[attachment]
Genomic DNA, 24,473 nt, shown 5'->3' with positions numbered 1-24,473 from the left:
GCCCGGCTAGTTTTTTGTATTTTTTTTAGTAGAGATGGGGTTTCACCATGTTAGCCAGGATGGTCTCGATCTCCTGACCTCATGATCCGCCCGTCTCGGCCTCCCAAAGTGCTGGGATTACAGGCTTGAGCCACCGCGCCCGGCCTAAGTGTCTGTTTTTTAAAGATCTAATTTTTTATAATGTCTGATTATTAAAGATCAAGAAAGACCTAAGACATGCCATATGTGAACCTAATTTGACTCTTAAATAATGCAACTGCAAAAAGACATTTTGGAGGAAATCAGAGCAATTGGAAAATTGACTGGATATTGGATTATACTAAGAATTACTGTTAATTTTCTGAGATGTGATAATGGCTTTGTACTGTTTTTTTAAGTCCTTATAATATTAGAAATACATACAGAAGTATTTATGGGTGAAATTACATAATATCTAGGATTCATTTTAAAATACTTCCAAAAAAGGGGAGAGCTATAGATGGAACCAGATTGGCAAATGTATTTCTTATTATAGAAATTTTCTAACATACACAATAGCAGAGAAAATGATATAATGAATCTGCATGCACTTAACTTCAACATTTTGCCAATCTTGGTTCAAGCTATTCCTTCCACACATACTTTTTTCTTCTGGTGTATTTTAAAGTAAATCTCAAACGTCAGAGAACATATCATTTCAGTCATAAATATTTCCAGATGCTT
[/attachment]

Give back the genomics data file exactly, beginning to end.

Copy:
Genomic DNA, 24,473 nt, shown 5'->3' with positions numbered 1-24,473 from the left:
GCCCGGCTAGTTTTTTGTATTTTTTTTAGTAGAGATGGGGTTTCACCATGTTAGCCAGGATGGTCTCGATCTCCTGACCTCATGATCCGCCCGTCTCGGCCTCCCAAAGTGCTGGGATTACAGGCTTGAGCCACCGCGCCCGGCCTAAGTGTCTGTTTTTTAAAGATCTAATTTTTTATAATGTCTGATTATTAAAGATCAAGAAAGACCTAAGACATGCCATATGTGAACCTAATTTGACTCTTAAATAATGCAACTGCAAAAAGACATTTTGGAGGAAATCAGAGCAATTGGAAAATTGACTGGATATTGGATTATACTAAGAATTACTGTTAATTTTCTGAGATGTGATAATGGCTTTGTACTGTTTTTTTAAGTCCTTATAATATTAGAAATACATACAGAAGTATTTATGGGTGAAATTACATAATATCTAGGATTCATTTTAAAATACTTCCAAAAAAGGGGAGAGCTATAGATGGAACCAGATTGGCAAATGTATTTCTTATTATAGAAATTTTCTAACATACACAATAGCAGAGAAAATGATATAATGAATCTGCATGCACTTAACTTCAACATTTTGCCAATCTTGGTTCAAGCTATTCCTTCCACACATACTTTTTTCTTCTGGTGTATTTTAAAGTAAATCTCAAACGTCAGAGAACATATCATTTCAGTCATAAATATTTCCAGATGCTT